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Welcome to the Songstufff Glossary!
Find the meaning to common, and not so common terms in this broad ranging glossary. Covering a diversity of Music related terminology including Music Technology, Music Theory, Music Law, Acoustics, and Electronics, the Songstuff Glossary is an ever-growing collection. Everything from Absorption to Zero Level.
We're continually adding new descriptions, so if you have a suggested description please Contact Songstuff.
Glossary items are listed in alphabetical order. Please use the navigation block below to browse the glossary items.
New Glossary Listings
AAB Song Form
Also known as 12 Bar Blues Song Form is the most common blues song form. In 12-Bar song form an AAB pattern is used in both lyrics and melody (this is often set out in a 'question-question-answer' format) made up of three 4-bar phrases.
Coda is an Italian word for "tail". These are the closing lines of a song which brings it to a close. It is not uncommon for the Coda to include aspects of both Ad Lib and collision sections. The coda is an optional addition to a song.
Ad Lib is short-hand for Ad Libitum, which means "at will". Literally interpretted Ad Lib means "improvised".
An Ad Lib song section is usually within the coda or outro. In modern pop music the lead vocal is the only instrument that really performs an Ad Lib. Usually this takes the form of backing vocals holding down the main vocal part while the lead voice adds ornamentation in the form of vocal licks on top of that backing. This is done to really crank up the intensity of the piece. It can be used very effectively in conjunction with a collision. In a live situation a singer may choose to mention the location of the current gig, or refer to the crowd or some other customization of the lyrics.
Solo (Song Section)
Solos can be played within a middle eight section, but modern solos can be played using the chords and base melody (for melodic based solos) of any of the sections of the song, however a solo over the bridge or chorus chords is the most common.
A solo is a special song section designed to showcase an instrumentalist, or sometimes more than one instrumentalist. The solo section may use the verse chords, pre-chorus chords, chorus chords or bridge chords, or in blues derived genres a solo may be played over a standard backing chord progression.
For some pop songs, the solo performer echoes the same melodies previously sung in other sections of the song, or sometimes a solo instrumentalist will directly echo a phrase sung immediately before in a question-answer format.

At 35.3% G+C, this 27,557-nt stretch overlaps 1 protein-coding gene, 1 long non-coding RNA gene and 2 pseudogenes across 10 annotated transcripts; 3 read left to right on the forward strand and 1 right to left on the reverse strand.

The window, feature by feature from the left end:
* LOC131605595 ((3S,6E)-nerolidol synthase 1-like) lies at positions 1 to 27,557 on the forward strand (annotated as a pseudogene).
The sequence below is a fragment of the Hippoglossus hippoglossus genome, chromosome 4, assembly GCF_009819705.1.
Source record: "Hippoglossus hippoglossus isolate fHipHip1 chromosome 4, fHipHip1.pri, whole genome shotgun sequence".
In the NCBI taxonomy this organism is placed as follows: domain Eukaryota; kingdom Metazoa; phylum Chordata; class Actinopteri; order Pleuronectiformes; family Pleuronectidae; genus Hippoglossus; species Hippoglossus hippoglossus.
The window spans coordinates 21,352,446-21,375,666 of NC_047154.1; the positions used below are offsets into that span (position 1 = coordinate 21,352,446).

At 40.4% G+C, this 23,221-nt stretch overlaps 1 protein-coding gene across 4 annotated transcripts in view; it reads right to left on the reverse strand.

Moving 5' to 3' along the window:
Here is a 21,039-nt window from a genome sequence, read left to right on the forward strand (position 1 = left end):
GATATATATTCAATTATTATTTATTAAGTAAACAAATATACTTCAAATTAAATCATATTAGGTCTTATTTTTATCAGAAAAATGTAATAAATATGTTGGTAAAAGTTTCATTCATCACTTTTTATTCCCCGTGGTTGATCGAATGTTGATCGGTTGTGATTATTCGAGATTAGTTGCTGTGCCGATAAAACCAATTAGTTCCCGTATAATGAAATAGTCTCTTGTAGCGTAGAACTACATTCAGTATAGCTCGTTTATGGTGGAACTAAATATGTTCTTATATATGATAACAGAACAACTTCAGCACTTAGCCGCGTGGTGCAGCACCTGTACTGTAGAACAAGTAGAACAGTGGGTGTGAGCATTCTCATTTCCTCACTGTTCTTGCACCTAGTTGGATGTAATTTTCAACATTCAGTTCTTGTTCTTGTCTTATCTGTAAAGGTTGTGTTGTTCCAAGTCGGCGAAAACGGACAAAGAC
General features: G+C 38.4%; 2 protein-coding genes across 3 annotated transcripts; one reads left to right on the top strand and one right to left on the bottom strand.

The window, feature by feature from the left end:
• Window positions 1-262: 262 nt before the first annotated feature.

In blues derived or influenced pop songs, the solo performers may improvise a solo.
A collision is a song section where different parts of music overlap with each other. Collisions do not tend to last very long, and usually they occur towards the end of the song. It creates tension and drama which makes it ideal to use during one of the later chorus sections. A common source of collision themes to collide with the chorus theme are the middle eight and the pre-chorus melodies.
A Middle-Eight is a specialist type of bridge section. In music theory, middle eight refers to the B section of a 32-Bar Song Form song, which is 8 Bars in length (hence middle eight). It has a significantly different melody, rhythm and harmony from the "A" section specifically, and the more generally, the whole song. It is the B in an AABA song, in an AB (Verse / Chorus) song the middle eight is usually placed after the second chorus.
Middle Eight sections usually use new chord progressions. It is called a middle 8 because it happens in the middle of the song and the length is generally 8 bars.
Middle Eights introduce a contrast with the rest of the song. Many early solos were played during the middle eight.
An interlude is a short sequence that often re-uses themes and feel from another section of the song. Literally an interlude provides, when needed, breathing space between sections of the song. Interlude sections are almost always instrumental as they literally provide space for a singer to breathe.
- It sets the initial scene of the song and gives the listener their first idea of what is to come.
- It establishes rhythm, tempo, instrumentation, dynamics, beat, key and atmosphere.
- Major chords give the song an up-beat feel
- Minor chords will portray a sad feel or feeling of loss.
- Often the introduction is an instrumental, usually featuring a variation of the main theme.
- Drums and percussion parts are sometimes used on their own to strongly establish the rhythm or groove.
- It can build a sense of suspense and anticipation, creating a feeling of release when the song steps down into the verse.
Arrangement wise, it isn't uncommon to have the lead singer sing the main hook of the song at a slower tempo, or a variation on the main hook may be sung by backup singers. This seeds the main melody in the mind of the listener. This can evoke a stronger reaction to the melody proper, when it appears.
In terms of chord progressions, introductions often:
- use one or more bars of the tonic chord
- Use a standard "turn around" progression for songs with a jazz or blues influence
- Use chord progressions from the verse, chorus, pre-chorus, bridge
This isn't often used in current popular music, although it was briefly popular with the American West Coast "Surf Sound" writers of the 1960s. A pre-verse was a particular link section that was used as an interlude between the Introduction section and the first Verse section.